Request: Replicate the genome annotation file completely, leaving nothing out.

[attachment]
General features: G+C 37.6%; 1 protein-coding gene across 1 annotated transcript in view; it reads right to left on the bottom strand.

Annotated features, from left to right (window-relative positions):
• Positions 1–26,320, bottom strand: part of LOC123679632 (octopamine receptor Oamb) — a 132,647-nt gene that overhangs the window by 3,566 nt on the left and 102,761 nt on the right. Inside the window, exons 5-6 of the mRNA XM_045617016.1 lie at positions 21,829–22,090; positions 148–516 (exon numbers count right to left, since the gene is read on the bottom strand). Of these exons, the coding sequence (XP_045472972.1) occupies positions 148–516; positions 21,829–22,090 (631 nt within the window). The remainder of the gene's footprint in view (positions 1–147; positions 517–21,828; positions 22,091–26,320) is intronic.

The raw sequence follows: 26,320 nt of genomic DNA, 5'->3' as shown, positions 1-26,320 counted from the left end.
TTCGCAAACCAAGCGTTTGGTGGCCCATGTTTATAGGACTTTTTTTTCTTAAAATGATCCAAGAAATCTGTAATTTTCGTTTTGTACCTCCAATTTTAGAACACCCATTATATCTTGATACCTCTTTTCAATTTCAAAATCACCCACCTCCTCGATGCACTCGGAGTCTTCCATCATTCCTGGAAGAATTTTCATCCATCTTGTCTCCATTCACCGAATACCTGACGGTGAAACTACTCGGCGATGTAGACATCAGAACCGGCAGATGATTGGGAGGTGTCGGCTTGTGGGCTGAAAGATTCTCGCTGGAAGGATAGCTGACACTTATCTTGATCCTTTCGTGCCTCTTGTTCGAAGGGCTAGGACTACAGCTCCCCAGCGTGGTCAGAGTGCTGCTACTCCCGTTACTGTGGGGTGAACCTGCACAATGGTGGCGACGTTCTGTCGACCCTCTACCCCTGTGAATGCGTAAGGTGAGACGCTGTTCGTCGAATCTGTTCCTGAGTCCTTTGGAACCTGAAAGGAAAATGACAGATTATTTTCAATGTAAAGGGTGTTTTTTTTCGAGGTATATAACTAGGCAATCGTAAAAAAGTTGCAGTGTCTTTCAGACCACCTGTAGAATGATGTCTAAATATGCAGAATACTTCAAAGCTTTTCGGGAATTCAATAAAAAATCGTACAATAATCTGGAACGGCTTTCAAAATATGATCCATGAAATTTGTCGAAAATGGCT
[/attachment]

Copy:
General features: G+C 37.6%; 1 protein-coding gene across 1 annotated transcript in view; it reads right to left on the bottom strand.

Annotated features, from left to right (window-relative positions):
• Positions 1–26,320, bottom strand: part of LOC123679632 (octopamine receptor Oamb) — a 132,647-nt gene that overhangs the window by 3,566 nt on the left and 102,761 nt on the right. Inside the window, exons 5-6 of the mRNA XM_045617016.1 lie at positions 21,829–22,090; positions 148–516 (exon numbers count right to left, since the gene is read on the bottom strand). Of these exons, the coding sequence (XP_045472972.1) occupies positions 148–516; positions 21,829–22,090 (631 nt within the window). The remainder of the gene's footprint in view (positions 1–147; positions 517–21,828; positions 22,091–26,320) is intronic.

The raw sequence follows: 26,320 nt of genomic DNA, 5'->3' as shown, positions 1-26,320 counted from the left end.
TTCGCAAACCAAGCGTTTGGTGGCCCATGTTTATAGGACTTTTTTTTCTTAAAATGATCCAAGAAATCTGTAATTTTCGTTTTGTACCTCCAATTTTAGAACACCCATTATATCTTGATACCTCTTTTCAATTTCAAAATCACCCACCTCCTCGATGCACTCGGAGTCTTCCATCATTCCTGGAAGAATTTTCATCCATCTTGTCTCCATTCACCGAATACCTGACGGTGAAACTACTCGGCGATGTAGACATCAGAACCGGCAGATGATTGGGAGGTGTCGGCTTGTGGGCTGAAAGATTCTCGCTGGAAGGATAGCTGACACTTATCTTGATCCTTTCGTGCCTCTTGTTCGAAGGGCTAGGACTACAGCTCCCCAGCGTGGTCAGAGTGCTGCTACTCCCGTTACTGTGGGGTGAACCTGCACAATGGTGGCGACGTTCTGTCGACCCTCTACCCCTGTGAATGCGTAAGGTGAGACGCTGTTCGTCGAATCTGTTCCTGAGTCCTTTGGAACCTGAAAGGAAAATGACAGATTATTTTCAATGTAAAGGGTGTTTTTTTTCGAGGTATATAACTAGGCAATCGTAAAAAAGTTGCAGTGTCTTTCAGACCACCTGTAGAATGATGTCTAAATATGCAGAATACTTCAAAGCTTTTCGGGAATTCAATAAAAAATCGTACAATAATCTGGAACGGCTTTCAAAATATGATCCATGAAATTTGTCGAAAATGGCT